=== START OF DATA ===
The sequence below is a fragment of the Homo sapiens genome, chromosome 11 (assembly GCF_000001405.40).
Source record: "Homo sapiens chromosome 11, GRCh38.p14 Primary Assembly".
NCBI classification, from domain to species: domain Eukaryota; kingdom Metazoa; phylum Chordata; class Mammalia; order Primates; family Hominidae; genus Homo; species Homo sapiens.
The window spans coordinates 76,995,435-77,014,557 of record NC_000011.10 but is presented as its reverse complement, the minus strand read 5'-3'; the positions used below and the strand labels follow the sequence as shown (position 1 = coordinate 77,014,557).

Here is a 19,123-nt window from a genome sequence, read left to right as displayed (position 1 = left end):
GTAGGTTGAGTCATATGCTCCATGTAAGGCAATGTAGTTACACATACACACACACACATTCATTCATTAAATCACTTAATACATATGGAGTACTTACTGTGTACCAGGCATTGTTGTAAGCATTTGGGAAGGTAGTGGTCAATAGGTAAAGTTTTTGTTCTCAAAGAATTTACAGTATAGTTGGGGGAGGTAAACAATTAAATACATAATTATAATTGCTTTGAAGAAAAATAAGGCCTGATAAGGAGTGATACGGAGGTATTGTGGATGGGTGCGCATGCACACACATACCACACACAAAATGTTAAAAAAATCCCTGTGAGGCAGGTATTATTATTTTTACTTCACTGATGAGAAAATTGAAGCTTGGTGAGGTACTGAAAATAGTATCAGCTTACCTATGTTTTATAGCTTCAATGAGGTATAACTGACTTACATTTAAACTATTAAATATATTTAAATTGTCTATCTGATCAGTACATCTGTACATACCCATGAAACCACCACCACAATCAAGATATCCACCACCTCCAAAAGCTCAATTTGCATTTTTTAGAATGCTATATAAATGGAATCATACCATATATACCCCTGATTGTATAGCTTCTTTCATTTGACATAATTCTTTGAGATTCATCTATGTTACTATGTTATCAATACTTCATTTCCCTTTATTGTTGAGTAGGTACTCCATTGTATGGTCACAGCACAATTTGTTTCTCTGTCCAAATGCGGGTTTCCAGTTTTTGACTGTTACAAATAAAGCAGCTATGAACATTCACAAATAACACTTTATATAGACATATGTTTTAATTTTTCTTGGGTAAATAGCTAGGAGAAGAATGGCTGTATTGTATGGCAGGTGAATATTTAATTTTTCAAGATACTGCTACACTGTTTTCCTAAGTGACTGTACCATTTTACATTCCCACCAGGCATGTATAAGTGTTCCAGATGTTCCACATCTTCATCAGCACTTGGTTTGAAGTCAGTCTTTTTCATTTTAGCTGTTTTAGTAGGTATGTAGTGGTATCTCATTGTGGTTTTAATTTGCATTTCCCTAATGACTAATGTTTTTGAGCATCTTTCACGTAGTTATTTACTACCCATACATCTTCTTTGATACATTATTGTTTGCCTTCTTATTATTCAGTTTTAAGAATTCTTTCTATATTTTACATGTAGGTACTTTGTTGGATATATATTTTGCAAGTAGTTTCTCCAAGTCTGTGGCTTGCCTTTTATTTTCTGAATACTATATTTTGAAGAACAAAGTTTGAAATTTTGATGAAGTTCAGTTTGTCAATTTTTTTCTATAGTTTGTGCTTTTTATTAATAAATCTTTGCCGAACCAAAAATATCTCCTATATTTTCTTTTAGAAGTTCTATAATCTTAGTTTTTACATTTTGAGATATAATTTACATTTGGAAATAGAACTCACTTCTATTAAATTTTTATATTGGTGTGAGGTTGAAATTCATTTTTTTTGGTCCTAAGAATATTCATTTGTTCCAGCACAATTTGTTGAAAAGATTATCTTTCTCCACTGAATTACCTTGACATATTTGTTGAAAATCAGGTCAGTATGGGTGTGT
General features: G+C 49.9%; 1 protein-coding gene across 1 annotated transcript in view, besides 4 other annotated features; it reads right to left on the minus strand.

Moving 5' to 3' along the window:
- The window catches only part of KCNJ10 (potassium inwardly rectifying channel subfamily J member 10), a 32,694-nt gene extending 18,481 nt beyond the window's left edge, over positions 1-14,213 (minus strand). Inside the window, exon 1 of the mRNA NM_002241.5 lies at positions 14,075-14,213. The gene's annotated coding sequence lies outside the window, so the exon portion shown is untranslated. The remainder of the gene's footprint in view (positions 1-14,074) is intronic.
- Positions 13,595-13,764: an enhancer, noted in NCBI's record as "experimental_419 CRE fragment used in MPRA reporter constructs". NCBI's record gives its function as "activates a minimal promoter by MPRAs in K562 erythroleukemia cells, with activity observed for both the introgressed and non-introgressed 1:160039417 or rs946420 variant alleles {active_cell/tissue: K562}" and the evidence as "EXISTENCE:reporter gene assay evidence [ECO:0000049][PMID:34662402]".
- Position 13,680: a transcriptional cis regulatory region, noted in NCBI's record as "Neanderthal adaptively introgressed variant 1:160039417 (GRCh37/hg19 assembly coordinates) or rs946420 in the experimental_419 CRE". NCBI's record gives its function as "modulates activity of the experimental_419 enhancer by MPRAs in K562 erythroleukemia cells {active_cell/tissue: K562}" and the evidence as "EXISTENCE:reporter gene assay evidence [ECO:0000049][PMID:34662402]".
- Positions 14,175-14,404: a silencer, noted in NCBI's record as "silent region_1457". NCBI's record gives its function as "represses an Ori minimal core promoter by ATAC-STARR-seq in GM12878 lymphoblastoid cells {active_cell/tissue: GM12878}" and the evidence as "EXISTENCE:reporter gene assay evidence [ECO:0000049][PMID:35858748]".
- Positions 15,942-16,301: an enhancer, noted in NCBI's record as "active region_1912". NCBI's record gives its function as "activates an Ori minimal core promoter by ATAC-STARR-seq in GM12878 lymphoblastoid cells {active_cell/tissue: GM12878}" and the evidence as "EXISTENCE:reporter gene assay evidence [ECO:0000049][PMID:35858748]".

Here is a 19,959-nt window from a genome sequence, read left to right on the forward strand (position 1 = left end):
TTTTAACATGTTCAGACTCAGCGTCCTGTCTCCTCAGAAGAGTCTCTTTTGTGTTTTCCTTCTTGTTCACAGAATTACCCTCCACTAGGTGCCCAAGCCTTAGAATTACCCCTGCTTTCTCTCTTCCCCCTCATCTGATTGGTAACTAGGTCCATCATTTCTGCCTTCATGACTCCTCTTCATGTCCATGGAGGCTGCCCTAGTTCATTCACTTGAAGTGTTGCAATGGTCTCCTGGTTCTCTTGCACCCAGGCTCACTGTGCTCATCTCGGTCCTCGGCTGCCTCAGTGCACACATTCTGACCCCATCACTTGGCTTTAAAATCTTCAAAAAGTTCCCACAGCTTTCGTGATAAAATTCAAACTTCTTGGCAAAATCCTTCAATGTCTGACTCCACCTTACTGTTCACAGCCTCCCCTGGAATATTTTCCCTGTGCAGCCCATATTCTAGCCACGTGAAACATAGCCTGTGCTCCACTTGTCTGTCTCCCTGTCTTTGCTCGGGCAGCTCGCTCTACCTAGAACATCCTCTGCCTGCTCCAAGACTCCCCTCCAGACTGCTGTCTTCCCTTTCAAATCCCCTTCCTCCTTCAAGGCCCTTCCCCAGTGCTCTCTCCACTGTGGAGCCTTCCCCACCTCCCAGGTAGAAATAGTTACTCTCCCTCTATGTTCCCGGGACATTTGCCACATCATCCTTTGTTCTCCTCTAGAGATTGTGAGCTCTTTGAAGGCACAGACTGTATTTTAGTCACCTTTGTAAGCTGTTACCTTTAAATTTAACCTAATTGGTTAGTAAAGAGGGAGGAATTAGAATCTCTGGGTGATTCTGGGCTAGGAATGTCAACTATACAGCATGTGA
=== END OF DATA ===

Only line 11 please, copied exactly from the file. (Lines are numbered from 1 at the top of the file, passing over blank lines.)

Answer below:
- Position 13,680: a transcriptional cis regulatory region, noted in NCBI's record as "Neanderthal adaptively introgressed variant 1:160039417 (GRCh37/hg19 assembly coordinates) or rs946420 in the experimental_419 CRE". NCBI's record gives its function as "modulates activity of the experimental_419 enhancer by MPRAs in K562 erythroleukemia cells {active_cell/tissue: K562}" and the evidence as "EXISTENCE:reporter gene assay evidence [ECO:0000049][PMID:34662402]".